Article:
Delhi had turned down earlier requests but provided training to Afghan troops in India
Speaking in an exclusive interview to The Hindu, Afghanistan’s Ambassador to India, Shaida Abdali, has admitted that “Afghanistan doesn’t have the defence it needs” to fight “proxy-terror groups” and said India and Afghanistan must strengthen their strategic cooperation.
In December 2013, Afghanistan had put in a “wish list” to India, including requests for tanks, helicopters and ground vehicles, which Delhi had politely turned down at the time, as it has in the past. Instead India supported infrastructure projects and provided military training to Afghan troops and police forces in India itself.
Sources said this was a result of India’s desire not to upset Pakistan with overt military help that may be construed as interference in Afghanistan. In April, the Cabinet Committee on Security had reportedly agreed to fund the supply of small arms to ANA (Afghan National Army) from Russia in order to avoid this very problem.
Reacting sharply to these concerns, Ambassador Abdali told The Hindu, “If a third country, like Pakistan, is unhappy to see Afghanistan getting military support from India, I have just one question… Are we arming the Afghan army (so as to) to fight one country? Why are we an exception in the region when everyone wants a strong army and police? Why shouldn’t Afghanistan? I think there is nothing wrong for India to do whatever it can to support Afghanistan. It is Afghanistan seeking that assistance – not India giving it to us.”Herat attack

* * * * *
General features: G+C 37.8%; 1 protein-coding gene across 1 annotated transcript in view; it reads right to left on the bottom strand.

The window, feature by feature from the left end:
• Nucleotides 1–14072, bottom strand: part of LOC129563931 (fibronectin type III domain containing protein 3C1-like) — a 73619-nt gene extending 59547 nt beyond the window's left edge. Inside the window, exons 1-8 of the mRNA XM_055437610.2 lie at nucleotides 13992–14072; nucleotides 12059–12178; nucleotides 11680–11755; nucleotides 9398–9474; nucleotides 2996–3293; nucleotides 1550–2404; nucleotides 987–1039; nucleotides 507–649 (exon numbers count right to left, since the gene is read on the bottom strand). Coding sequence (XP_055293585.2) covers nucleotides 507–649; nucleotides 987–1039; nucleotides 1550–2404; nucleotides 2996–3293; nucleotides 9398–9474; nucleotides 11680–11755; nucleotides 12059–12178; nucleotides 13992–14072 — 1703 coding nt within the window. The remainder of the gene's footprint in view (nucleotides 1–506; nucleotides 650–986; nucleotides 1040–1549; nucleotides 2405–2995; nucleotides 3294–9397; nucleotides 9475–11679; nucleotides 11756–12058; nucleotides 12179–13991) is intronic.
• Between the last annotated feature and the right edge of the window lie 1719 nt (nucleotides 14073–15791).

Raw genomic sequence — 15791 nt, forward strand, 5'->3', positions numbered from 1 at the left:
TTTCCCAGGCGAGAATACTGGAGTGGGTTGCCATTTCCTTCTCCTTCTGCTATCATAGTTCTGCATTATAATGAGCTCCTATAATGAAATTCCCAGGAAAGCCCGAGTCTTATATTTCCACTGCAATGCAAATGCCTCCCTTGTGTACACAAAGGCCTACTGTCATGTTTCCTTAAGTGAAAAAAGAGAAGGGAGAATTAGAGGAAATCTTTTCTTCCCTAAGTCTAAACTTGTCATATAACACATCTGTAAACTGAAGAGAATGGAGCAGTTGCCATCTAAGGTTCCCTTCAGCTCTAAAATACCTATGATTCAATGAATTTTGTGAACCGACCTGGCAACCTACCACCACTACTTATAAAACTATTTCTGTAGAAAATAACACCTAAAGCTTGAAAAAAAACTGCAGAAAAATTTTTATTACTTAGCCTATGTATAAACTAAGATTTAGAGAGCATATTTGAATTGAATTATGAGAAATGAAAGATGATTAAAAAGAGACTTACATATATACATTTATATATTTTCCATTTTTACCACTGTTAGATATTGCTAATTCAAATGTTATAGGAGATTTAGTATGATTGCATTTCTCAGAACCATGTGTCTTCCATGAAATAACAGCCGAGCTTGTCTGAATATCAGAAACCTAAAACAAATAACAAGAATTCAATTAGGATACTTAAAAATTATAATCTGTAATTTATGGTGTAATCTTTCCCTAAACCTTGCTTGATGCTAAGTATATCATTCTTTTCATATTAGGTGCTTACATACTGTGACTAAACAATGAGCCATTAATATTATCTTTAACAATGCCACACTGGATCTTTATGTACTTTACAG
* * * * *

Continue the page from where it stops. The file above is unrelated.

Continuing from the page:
Ambassador Abdali said investigations were still going on into the attack at India’s Herat consulate in May, but it was clear that Pakistan-based Lashkar-e-Taiba was behind it. “There is no ambiguity about the headquarters of LeT. We know where it comes from. Instead of looking where the attackers are coming from, we must see how to tackle them through planning a result-oriented strategy,” he said.
The Afghan envoy confirmed that India and Afghanistan were working at a trilateral transitory agreement with Iran in order to trade goods via the Iranian port of Chabahar, which India is helping refurbish, as an alternative to the land route via Pakistan. He also spoke of the negotiations over the TAPI gas pipeline from Turkmenistan, but said security is a pre-requisite for any “economic integration”.
Afghanistan’s second round of elections has run into trouble with frontrunner Dr. Abdullah Abdullah alleging fraud. If the winner is declared on July 22 as scheduled, sources said the new president in Afghanistan is likely to invite Prime Minister Modi to his swearing-in in early August, where the Afghanistan government will pick up the thread of its “wish list” with India on security cooperation.